The proposed 10 million bpd cut by OPEC+ for May and June will keep the world from physically testing the limits of storage capacity and save prices from falling into a deep abyss, but it will still not restore the desired market balance. Just hours before delegates stepped into the (again virtual) closed meeting, Brent was fluttering in the mid-$30s, seemingly oblivious to the fact that even if a 10 million bpd cut is agreed upon, or even in the best-case scenario 15 million bpd if the US, Canada, Norway and Brazil join forces, an excess of supply of the magnitude of 5-10 million bpd will remain, and will need to be stored.
A historic multilateral deal to lower global oil production and stabilise prices, led by record cuts from Saudi Arabia and Russia, is at risk as Mexico refuses to agree to the proposed curbs.
Lower long-term LNG prices could encourage coal-to-gas switching in Northeast Asia, while Chinese LNG demand is also expected to expand this year, albeit at a slower rate, as China gets back to work.
Oil extended gains as the world’s top oil producers appeared to be moving closer to a deal to curb output in the face of deepening demand destruction being wrought by the coronavirus.
US President Donald Trump’s call for a 10 million barrel per day – or even 15mn bpd – cut drove up oil prices last week but weak demand continues to run the show, with little respite expected from talks due to take place this week.
A toxic cocktail of the Covid-19 outbreak and an act of self-sabotage by two of the world’s biggest oil nations has created unprecedented and overwhelming currents for the oil and gas industry to swim against.
A month after the last unproductive OPEC+ meeting and with Covid-19 slashing demand amid the ongoing price war, the US has managed to broker a new extraordinary meeting for oil-producing nations. Russia and Saudi Arabia will be back to the negotiating tele-table on 6 April 2020 to discuss the output cuts of at least 10 million barrels per day (bpd), first announced by US President Donald Trump on Twitter on 2 April 2020.
Oil jumped more than 11% in London as OPEC+ scheduled an urgent meeting next week to try and stem the crude market’s rout, with an output cut of 10 million barrels a day of global production being discussed.
A number of North Sea oil fields will be facing a swifter end to their economic life due to the recent oil price drop, according to a leading petroleum economist.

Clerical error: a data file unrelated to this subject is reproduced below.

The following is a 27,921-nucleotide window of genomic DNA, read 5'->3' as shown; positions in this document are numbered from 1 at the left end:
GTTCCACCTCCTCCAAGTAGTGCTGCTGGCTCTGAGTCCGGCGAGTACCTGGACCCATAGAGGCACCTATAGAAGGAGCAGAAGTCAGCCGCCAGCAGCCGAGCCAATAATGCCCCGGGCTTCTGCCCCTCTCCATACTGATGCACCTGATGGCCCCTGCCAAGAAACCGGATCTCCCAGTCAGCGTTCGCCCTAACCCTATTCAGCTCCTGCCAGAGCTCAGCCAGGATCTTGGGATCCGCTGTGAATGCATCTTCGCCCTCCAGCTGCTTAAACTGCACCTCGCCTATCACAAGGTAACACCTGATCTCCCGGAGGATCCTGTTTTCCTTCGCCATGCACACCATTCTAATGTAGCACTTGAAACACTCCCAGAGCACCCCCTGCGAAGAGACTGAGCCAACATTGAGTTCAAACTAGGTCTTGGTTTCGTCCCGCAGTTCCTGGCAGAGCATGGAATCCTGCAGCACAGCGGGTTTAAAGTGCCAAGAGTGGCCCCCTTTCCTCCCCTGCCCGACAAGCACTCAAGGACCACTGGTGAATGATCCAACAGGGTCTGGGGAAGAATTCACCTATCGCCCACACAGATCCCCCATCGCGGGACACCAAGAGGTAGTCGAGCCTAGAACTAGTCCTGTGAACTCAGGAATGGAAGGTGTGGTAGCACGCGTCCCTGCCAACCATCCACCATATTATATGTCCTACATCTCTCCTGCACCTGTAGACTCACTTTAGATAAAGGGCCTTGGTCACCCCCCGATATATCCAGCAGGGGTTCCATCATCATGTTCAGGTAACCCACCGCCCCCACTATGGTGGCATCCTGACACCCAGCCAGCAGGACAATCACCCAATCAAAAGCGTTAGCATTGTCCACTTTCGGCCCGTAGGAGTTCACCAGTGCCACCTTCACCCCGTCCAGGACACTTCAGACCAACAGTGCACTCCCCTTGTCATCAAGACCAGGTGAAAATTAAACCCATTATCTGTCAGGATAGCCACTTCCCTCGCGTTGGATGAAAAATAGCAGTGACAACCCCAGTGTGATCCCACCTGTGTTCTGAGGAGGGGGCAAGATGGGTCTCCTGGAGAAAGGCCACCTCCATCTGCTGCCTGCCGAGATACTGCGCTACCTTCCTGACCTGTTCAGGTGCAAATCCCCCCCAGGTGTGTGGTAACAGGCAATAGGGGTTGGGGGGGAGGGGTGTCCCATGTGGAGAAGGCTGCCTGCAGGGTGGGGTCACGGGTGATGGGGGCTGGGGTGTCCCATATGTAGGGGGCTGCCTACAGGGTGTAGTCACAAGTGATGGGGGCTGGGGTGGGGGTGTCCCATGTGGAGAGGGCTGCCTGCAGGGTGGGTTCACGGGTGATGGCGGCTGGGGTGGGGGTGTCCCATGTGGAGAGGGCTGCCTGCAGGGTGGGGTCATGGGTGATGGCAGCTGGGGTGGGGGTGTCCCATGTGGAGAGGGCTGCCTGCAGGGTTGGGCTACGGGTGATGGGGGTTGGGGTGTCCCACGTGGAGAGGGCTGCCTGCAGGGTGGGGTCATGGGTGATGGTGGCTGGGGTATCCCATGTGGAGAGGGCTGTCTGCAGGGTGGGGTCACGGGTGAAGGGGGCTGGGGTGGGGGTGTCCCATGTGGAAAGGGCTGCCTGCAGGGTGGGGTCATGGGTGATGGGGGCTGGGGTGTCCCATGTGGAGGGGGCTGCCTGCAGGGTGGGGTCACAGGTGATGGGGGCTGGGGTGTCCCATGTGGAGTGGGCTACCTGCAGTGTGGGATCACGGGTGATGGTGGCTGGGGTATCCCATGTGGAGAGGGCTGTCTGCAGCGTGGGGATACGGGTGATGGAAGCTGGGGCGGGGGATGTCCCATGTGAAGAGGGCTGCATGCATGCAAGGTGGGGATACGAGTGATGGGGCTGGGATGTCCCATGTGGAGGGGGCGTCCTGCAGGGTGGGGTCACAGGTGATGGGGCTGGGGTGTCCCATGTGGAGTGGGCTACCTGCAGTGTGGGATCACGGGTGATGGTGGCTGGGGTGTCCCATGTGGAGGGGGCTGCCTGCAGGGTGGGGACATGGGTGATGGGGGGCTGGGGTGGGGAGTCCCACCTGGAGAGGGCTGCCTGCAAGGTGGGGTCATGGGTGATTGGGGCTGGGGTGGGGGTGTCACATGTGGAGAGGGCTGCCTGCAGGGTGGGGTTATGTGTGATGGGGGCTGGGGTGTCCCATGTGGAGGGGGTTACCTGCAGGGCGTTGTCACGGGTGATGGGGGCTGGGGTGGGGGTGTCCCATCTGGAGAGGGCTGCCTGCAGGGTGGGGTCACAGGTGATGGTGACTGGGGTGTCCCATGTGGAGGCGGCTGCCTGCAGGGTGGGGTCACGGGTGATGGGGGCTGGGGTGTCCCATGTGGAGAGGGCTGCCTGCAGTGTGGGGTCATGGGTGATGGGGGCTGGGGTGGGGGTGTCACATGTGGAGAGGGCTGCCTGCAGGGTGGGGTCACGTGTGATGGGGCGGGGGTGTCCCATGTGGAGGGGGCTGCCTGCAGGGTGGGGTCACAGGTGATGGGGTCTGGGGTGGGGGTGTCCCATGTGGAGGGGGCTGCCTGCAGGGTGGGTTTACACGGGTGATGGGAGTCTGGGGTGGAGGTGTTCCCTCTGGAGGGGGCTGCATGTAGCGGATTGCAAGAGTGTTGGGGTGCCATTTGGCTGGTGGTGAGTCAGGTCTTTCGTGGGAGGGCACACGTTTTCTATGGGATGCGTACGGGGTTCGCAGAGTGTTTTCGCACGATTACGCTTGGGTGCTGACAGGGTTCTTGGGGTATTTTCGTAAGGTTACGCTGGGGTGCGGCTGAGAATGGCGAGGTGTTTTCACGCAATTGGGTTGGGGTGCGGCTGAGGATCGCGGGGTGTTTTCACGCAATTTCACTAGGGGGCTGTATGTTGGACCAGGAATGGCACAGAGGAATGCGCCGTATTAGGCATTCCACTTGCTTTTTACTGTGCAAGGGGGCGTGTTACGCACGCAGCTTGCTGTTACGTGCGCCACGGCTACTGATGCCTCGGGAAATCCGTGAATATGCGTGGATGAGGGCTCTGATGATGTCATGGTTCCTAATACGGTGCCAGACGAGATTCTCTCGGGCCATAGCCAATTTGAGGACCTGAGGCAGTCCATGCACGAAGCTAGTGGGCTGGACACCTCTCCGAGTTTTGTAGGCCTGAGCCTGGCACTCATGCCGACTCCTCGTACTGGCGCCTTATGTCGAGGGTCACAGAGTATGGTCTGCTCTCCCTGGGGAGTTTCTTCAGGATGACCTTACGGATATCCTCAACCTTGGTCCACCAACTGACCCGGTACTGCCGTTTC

Oil soared after U.S. President Trump said that he expects Saudi Arabia and Russia to cut production back by 10 million barrels or more after he spoke with Crown Prince Mohammed Bin Salman on Thursday.
President Donald Trump said the U.S. would meet with Saudi Arabia and Russia with the goal of staunching an historic plunge in oil prices.
Weak demand will drive production shut ins this quarter, IHS Markit’s vice president Aaron Brady told Energy Voice, as storage options are limited.
Oil slumped to a 17-year low as coronavirus lockdowns cascaded through the world’s largest economies, leaving the market overwhelmed by cratering demand and a ballooning surplus of crude.
As oil crashes due to the impact of the coronavirus, it’s easy to overlook an even more dismal reality for producers: the real prices they’re getting for their barrels are worse still.
Oil dropped toward the lowest level since 2003 as prospects for a deal between OPEC and Texas to limit production appeared to fade, while a U.S. coronavirus rescue package ran into political delays.
Russian President Vladimir Putin will refuse to submit to what the Kremlin sees as oil blackmail from Saudi Arabia, signalling the price war that’s roiling global energy markets will continue.
Oil continued climbing after its biggest ever single-day gain as U.S. President Donald Trump waded into the price war between Saudi Arabia and Russia that has rocked crude markets amid diminishing demand.
African states need to take urgent action to protect local oil and gas businesses, providing a three-month tax holiday, the African Energy Chamber has said.
Oil clawed back some losses after collapsing below $30 a barrel as the shut down of swathes of the world’s economy triggers a meltdown in global fuel demand and the most volatile market on record.
There could be 10 million barrels per day more of supply than demand in March and April this year, according to IHS Markit.
Oil and Gas UK (OGUK) has decided to chop up one of its flagship industry reports and cancelled key events in response to the coronavirus outbreak.
Saudi Arabia and Russia’s price war is handing over a multi-billion dollar profit opportunity to the world’s largest oil traders.
Abu Dhabi intends to supply more than 4 million barrels per day of crude in April, following recent moves by Saudi Arabia and Russia to maximise output.
Oil’s rebound from its biggest crash in a generation faltered after Saudi Arabia said it would boost its production capacity, while there were also doubts whether the U.S. could deliver sufficient stimulus to support prices.
The oil price freefall means projections for the UK’s North Sea revenues are already out of date before the Budget is even published, according to a leading analyst.